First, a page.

When planning a raised bed garden, most folks only look at the cost of the kit or the materials to build it. Those alone can be significant. Lumber and materials for the cheapest, simplest and shallowest 8” high, 4’x4’ square raised bed will run you around $40-$50. Are you building something larger, sturdier, more visually appealing? The math is simple, and it adds up quickly.

Metal raised beds are much sturdier and will last longer than plastic or wooden raised beds, but that long life comes with a price tag, especially if you’re planning a large garden.

Once you’ve paid for the cost of the actual raised bed, you need to fill your beds with soil or growing media.

That’s where things start getting really expensive, especially if you don’t have the means to go pick up several cubic yards of soil from a landscaping center. If you’re having soil delivered or plan on buying bags of soil, compost, etc., to fill your raised beds, it’s not such a bargain.

Let’s say you’re keeping things simple and small.

You want one raised bed deep enough to grow all your favorite vegetables. So you’re building a 16” deep, 4’x8’ raised bed. You’ll need a little over one and a half cubic yards of soil (43 cubic feet) to fill it. A 2 cubic foot bag of garden soil runs about $9 each. That’s a little over $200 for the necessary 22 bags of garden soil. And that’s if you’re only adding soil, not compost or other amendments.

There are some ways to help defray the cost by adding organic materials to a raised bed. But that means you need to have access to several wheelbarrow loads of things like pine cones, wool (really?), sticks, logs or other organic yard debris that will fill space and break down.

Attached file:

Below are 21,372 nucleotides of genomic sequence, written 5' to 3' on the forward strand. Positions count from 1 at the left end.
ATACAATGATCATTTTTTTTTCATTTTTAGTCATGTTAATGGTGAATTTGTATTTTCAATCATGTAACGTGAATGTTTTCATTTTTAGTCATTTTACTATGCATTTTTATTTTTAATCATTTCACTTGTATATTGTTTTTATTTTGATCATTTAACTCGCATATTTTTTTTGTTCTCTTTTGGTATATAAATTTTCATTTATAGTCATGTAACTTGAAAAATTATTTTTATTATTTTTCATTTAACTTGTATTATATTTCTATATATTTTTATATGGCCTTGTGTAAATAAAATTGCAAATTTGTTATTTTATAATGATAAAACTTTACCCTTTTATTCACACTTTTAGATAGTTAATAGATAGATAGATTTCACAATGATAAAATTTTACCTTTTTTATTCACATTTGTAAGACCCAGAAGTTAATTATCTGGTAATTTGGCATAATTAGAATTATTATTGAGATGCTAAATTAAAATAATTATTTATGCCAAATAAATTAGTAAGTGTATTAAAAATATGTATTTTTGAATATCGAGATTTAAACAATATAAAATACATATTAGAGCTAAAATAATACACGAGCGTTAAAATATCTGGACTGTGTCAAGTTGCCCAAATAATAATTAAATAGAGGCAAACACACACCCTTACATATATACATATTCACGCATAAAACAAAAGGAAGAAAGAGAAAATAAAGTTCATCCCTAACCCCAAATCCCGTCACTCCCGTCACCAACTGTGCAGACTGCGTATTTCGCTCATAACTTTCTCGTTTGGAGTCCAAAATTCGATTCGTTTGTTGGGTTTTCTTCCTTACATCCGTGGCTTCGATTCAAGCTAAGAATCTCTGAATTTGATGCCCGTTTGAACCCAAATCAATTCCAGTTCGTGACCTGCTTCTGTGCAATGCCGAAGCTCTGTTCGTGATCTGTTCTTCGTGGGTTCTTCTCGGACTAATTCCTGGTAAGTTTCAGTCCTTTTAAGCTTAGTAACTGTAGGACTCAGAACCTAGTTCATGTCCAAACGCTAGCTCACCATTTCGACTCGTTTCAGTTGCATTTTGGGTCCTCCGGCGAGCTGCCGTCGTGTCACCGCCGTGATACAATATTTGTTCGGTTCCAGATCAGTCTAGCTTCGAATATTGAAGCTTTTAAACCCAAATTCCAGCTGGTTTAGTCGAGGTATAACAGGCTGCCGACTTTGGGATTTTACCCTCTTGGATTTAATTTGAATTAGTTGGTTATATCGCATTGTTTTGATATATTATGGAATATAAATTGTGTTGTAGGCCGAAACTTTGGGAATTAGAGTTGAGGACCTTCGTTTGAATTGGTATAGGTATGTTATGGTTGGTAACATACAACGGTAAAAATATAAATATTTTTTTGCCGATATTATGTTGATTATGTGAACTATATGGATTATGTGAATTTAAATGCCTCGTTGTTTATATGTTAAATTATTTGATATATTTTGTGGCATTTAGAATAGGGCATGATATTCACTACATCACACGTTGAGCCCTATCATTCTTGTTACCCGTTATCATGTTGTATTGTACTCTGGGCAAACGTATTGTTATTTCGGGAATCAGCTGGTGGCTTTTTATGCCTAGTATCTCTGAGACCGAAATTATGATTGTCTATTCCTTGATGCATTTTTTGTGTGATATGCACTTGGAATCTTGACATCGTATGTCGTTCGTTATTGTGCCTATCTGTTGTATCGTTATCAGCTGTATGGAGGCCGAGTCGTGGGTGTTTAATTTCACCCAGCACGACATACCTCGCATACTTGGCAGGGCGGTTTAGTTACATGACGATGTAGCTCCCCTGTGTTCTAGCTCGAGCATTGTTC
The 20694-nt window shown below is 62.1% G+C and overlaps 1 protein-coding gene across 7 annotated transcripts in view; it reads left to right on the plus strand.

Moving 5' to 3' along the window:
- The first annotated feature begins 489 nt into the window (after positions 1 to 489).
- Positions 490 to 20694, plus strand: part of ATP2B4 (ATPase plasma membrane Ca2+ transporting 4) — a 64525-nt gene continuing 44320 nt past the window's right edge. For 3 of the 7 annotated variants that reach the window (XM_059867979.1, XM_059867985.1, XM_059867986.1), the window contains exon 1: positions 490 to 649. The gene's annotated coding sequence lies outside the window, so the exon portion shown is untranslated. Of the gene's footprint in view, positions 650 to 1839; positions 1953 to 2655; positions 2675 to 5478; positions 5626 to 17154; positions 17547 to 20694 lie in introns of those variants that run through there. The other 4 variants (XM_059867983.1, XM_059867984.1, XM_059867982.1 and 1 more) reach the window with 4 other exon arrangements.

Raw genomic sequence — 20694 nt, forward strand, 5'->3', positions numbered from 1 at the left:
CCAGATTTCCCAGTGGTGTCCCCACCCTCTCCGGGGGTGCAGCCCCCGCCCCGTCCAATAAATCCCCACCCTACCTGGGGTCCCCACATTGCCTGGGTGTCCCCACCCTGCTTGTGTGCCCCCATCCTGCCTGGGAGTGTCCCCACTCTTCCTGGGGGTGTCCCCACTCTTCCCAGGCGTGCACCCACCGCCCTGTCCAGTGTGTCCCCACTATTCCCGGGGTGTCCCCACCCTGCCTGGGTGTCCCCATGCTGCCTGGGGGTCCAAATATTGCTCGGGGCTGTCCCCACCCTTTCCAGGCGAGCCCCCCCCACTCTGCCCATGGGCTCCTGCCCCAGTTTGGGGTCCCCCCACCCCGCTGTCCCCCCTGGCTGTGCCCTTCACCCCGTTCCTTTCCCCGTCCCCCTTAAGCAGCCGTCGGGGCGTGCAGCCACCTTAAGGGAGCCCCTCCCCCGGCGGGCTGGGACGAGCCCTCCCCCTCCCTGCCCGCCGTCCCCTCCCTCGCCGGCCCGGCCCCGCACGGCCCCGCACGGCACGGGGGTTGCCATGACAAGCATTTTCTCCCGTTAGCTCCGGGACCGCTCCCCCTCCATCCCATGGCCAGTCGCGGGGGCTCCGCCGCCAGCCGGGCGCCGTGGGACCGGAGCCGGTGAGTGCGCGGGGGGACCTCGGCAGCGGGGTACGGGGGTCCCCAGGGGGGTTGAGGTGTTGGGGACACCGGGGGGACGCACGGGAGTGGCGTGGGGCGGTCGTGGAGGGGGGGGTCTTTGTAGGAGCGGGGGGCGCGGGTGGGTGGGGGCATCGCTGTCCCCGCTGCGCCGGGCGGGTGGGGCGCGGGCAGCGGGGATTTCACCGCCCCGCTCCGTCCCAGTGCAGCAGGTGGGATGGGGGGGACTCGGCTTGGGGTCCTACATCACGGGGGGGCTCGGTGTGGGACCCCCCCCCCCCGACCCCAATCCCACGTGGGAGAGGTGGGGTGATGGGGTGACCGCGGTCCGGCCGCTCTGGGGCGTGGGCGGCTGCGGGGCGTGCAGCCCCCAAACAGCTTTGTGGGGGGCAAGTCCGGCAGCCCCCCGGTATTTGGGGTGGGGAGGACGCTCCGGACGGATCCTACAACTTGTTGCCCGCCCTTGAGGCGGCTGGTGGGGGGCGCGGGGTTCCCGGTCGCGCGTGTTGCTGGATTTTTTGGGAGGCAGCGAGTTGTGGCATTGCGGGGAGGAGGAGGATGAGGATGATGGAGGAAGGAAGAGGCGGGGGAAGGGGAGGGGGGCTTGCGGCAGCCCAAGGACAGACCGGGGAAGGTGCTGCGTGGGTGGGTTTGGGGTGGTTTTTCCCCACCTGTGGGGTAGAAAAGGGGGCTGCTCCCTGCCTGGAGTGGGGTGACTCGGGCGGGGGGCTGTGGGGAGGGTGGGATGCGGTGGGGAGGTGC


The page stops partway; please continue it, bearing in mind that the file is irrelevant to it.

Newly built raised beds
I’m sorry, how much is it going to cost to fill these with soil?

No Pickup Truck or Trailer?

I’m sure I’m not the only one who read that bit about 22 bags of garden soil and thought, “How on earth am I going to fit 22 bags of garden soil in the back of my little Subaru Crosstrek?”

If you’ve got your heart set on raised beds, but don’t have access to a pickup truck or trailer, you’re looking at the added expense of renting one.

Are you looking to grow vegetables to save money, or are you starting out on a shoestring budget? Maybe a raised bed garden isn’t the best option.

You Might Get Better Results the Old Fashioned Way

Healthy, traditional vegetable patch

Again, so many gardeners go for raised beds without considering the ground beneath their feet. Who knows? You might be standing on some great soil, ready to produce bucketloads of tomatoes, bushels of sweet corn and more bowls of salad greens than you can shake a bottle of salad dressing at.

Even if your soil isn’t perfect, it’s amazing what a bit of compost will do.

Before you jump down the raised bed rabbit hole, it’s a smart move to get your soil tested. Those living in the US can use your Cooperative Extension. You can find yours from this list and then look for your county offices.

It’s inexpensive (usually between $10-$20), and most will interpret the results and tell you how and when to amend your soil if it needs it.

You may be surprised to find you’ve already got soil that’s perfectly fine. And if it does need to be amended by adding sand or compost or nutrients, you’ll have a much better idea of the work and cost involved compared to starting a raised bed garden.

Raised Beds Require Maintenance or Replacement in the Long Run

No matter what type of raised bed you choose, whether it’s something you make with lumber, a metal open-bottomed structure, or a kit you build, it’s going to be exposed to the elements.

Over time, even the sturdiest raised beds will break down and need to be repaired or replaced.

Plastic will warp and become brittle in the sun. Over time, it can crack and fall apart. Metal will eventually corrode, warp and possibly rust. If it isn’t one solid piece, you’ll need to replace or tighten screws and other fasteners each year.

Spinach growing in an old raised bed.

Lumber, which is the most common choice when building raised beds, will slowly break down over the years. Yes, even pressure-treated lumber. Keep in mind that when gardening with raised beds, you need to consider annual maintenance as well as the usual soil improvement and upkeep each season.

Raised Beds Have a Much Higher Carbon Impact